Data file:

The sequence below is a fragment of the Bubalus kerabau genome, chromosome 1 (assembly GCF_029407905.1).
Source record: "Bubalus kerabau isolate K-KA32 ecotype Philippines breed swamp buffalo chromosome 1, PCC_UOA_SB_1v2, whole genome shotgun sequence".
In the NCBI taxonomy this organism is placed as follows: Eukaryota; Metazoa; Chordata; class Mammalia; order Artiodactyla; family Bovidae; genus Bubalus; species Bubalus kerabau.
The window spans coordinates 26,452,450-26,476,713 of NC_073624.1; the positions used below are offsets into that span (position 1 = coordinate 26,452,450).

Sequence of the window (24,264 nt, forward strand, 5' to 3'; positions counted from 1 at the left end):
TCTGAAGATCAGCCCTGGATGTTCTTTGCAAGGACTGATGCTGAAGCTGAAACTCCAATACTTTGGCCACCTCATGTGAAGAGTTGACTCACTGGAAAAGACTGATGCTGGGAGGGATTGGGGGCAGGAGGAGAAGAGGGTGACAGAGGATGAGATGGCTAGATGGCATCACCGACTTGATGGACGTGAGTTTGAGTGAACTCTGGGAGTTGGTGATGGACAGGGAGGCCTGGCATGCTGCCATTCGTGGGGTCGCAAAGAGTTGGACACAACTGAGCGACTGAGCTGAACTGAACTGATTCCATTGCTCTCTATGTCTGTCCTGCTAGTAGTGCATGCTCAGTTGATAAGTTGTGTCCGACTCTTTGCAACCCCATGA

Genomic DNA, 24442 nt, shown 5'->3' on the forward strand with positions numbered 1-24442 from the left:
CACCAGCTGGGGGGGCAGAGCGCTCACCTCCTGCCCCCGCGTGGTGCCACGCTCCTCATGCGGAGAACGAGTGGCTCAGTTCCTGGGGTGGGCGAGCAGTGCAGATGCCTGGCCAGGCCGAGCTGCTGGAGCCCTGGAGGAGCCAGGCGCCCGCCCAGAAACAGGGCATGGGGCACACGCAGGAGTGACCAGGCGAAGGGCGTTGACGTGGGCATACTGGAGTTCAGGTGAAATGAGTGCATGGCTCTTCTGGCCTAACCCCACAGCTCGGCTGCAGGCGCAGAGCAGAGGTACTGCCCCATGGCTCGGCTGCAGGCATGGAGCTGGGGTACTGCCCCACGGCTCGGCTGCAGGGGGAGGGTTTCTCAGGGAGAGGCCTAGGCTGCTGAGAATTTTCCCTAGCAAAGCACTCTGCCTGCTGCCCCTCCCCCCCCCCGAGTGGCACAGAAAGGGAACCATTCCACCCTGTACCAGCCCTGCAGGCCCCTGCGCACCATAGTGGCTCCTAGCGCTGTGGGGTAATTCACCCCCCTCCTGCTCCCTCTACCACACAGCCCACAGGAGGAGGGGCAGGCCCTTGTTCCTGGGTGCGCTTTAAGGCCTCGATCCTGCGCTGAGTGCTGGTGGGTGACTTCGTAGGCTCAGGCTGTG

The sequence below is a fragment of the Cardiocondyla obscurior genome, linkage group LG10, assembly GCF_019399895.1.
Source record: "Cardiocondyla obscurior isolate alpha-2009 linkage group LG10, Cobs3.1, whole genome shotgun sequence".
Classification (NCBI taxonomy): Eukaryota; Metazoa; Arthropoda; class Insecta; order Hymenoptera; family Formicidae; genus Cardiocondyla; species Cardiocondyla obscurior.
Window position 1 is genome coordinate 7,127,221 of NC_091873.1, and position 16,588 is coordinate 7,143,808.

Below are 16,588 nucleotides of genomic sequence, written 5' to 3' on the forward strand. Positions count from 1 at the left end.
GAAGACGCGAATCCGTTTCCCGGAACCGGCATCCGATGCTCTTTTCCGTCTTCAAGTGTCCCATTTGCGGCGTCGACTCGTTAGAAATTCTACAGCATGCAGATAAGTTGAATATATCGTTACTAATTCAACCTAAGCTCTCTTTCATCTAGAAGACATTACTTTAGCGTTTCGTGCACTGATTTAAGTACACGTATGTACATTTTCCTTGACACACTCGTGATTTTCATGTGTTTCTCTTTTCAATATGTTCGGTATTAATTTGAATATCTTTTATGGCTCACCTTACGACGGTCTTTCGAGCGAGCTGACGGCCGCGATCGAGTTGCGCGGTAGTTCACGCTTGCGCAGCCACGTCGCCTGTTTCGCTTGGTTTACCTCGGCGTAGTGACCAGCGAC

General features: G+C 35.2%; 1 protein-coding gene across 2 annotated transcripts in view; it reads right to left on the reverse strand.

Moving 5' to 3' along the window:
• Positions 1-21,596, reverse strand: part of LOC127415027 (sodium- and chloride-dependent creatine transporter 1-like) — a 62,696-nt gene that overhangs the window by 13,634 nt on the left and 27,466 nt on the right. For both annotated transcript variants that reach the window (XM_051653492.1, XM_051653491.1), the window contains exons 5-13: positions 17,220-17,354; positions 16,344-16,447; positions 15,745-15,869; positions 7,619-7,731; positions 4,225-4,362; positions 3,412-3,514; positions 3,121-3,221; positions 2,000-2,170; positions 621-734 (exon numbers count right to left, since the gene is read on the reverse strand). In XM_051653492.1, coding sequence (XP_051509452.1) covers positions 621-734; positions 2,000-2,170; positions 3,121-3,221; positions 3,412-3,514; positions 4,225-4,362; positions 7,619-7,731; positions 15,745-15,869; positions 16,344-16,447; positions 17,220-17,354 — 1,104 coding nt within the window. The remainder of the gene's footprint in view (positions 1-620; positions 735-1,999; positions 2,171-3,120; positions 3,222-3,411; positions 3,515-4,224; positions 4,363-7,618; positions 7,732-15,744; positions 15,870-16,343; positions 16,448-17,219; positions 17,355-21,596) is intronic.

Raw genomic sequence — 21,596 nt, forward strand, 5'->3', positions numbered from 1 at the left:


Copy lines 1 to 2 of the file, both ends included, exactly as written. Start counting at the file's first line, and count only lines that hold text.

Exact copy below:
The sequence below is a fragment of the Bubalus kerabau genome, chromosome 1 (assembly GCF_029407905.1).
Source record: "Bubalus kerabau isolate K-KA32 ecotype Philippines breed swamp buffalo chromosome 1, PCC_UOA_SB_1v2, whole genome shotgun sequence".